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OCTET Convert to Timezone  RSS feed

 
Ranch Hand
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I have a value in OCTET string such as 23 00


MSTimeZone ::= OCTET STRING (SIZE (2))
--
-- 1.Octet: Time Zone and 2. Octet: Daylight saving time, see TS 29.060 [75]
--


output Format of Timezone is “xHHMM”. “x” means GTM + or GTM -, HHMM means hour and minute.

so in this case,

2300 equals to output GTM+8h0m


What happen and how this translate comes from?

Could anyone help to advise?


 
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First Octet
The first octet is the time zone offset from UTC in 15 minute steps.  In your example, the hex value is 23

The octet contains 2 nibbles (4-bit values), with the MS (most significant) nibble on the right, and the LS (least significant) nibble on the right:
Hex:     2    3
Binary: 0010 0011


Swap them to put the MS nibble on the left and the LS on the right:
Hex:     3    2
Binary: 0011 0010


The most left-most bit is a sign bit which indicates if the offset is + (0) or - (1)
0 => + offset

The remainder of the bits represent a BCD (binary coded decimal) number of offset steps
011 0010 => 32 decimal

32 steps of 15 minutes => 8h0m

Signed offset: +8h0m offset from UTC


Second Octet
The second octet indicates the number of hours of adjustment due to daylight savings

The 2 LS bits represent the adjustment:
00: no adjustment
01: +1 hour adjustment
10: +2 hours adjustment
 
Alex Lee
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The remainder of the bits represent a BCD (binary coded decimal) number of offset steps
011 0010 => 32 decimal

I have one question

I can get 0110010 -> 32 hexadecimal (but not decimal)
Is it true 011 0010 => 32 hexadecimal?

 
Alex Lee
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Alex Lee wrote:The remainder of the bits represent a BCD (binary coded decimal) number of offset steps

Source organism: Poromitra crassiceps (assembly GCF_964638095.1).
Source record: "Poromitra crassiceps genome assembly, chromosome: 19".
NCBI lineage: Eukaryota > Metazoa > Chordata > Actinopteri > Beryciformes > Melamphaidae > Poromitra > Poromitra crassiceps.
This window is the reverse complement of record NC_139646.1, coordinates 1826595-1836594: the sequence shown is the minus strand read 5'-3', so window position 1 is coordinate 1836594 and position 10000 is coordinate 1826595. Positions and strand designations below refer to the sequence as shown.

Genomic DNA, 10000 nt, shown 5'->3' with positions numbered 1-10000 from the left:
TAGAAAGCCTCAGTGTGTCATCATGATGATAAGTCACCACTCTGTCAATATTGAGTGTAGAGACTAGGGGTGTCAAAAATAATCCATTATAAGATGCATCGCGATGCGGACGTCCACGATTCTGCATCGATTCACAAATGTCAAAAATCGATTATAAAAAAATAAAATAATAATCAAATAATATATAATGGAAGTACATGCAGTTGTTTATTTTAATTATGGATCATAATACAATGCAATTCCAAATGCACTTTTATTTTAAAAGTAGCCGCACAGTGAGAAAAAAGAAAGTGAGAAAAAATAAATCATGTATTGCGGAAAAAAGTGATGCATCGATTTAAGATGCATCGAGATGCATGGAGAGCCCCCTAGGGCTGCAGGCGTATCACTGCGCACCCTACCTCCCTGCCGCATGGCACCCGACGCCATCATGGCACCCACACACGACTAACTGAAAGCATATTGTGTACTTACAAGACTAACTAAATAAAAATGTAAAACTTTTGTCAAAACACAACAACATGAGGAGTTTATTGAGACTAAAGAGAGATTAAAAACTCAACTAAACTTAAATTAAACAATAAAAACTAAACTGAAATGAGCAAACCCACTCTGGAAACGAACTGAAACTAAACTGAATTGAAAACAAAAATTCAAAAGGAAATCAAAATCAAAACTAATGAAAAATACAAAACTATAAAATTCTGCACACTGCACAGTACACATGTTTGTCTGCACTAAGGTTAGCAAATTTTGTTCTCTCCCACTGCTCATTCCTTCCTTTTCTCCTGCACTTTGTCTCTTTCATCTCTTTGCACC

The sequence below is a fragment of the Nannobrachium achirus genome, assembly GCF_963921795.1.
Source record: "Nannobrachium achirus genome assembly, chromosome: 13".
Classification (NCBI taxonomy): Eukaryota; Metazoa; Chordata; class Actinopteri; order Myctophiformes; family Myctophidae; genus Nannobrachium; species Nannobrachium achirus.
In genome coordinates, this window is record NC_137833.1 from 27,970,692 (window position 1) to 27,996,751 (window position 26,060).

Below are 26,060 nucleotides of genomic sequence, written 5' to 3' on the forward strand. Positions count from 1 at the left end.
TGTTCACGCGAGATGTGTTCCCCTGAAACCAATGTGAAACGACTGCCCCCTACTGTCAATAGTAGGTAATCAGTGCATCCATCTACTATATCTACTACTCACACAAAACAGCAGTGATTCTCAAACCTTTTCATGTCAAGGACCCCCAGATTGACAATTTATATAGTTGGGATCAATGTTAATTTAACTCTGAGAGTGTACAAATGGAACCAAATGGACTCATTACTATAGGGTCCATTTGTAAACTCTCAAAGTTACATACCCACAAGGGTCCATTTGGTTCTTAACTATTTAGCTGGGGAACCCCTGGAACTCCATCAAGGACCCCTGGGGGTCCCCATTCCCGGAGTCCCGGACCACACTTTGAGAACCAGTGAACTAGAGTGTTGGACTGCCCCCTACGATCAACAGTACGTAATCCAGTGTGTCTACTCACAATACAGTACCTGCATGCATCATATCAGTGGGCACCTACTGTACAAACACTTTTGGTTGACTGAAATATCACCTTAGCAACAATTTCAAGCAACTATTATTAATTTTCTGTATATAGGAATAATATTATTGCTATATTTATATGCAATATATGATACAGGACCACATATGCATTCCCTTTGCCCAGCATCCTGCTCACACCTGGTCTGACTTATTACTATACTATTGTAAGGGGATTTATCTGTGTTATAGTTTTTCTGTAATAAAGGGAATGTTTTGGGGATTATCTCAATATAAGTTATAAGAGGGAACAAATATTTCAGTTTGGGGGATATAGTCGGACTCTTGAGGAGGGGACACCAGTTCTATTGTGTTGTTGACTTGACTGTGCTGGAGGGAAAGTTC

011 0010 => 32 decimal

I have one question

I can get 0110010 -> 32 hexadecimal (but not decimal)
Is it true 011 0010 => 32 hexadecimal?



000110010 = (0 × 2⁸) + (0 × 2⁷) + (0 × 2⁶) + (1 × 2⁵) + (1 × 2⁴) + (0 × 2³) + (0 × 2²) + (1 × 2¹) + (0 × 2⁰) = 50
 
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It's BCD: each quartet represents a decimal digit.
 
Ron McLeod
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Binary coded decimal (BCD) is a way of storing decimal digits 0 through 9 using a binary form.  BCD is often used with display devices with have limited or no processing capabilities.  It is also used is a lot of telephony signalling protocols, like the GSM protocol you are working with.  In telephony the two digits are generally packed in to a single octet, so when you see a value like 0011 0010, you need to evaluate the two 4-bit sections of the octet individually as two separate digits; not as one 8-bit value.

0011 represents the digit 3
0010 represents the digit 2


Here's another example which might help - counting from 0 to 25, using packed BCD:
Decimal     BCD
  0     0000 0000
  1     0000 0001
  2     0000 0010
  3     0000 0011
  4     0000 0100
  5     0000 0101
  6     0000 0110
  7     0000 0111
  8     0000 1000
  9     0000 1001
 10     0001 0000
 11     0001 0001
 12     0001 0010
 13     0001 0011
 14     0001 0100
 15     0001 0101
 16     0001 0110
 17     0001 0111
 18     0001 1000
 19     0001 1001
 20     0010 0000
 21     0010 0001
 22     0010 0010
 23     0010 0011
 24     0010 0100
 25     0010 0101

 
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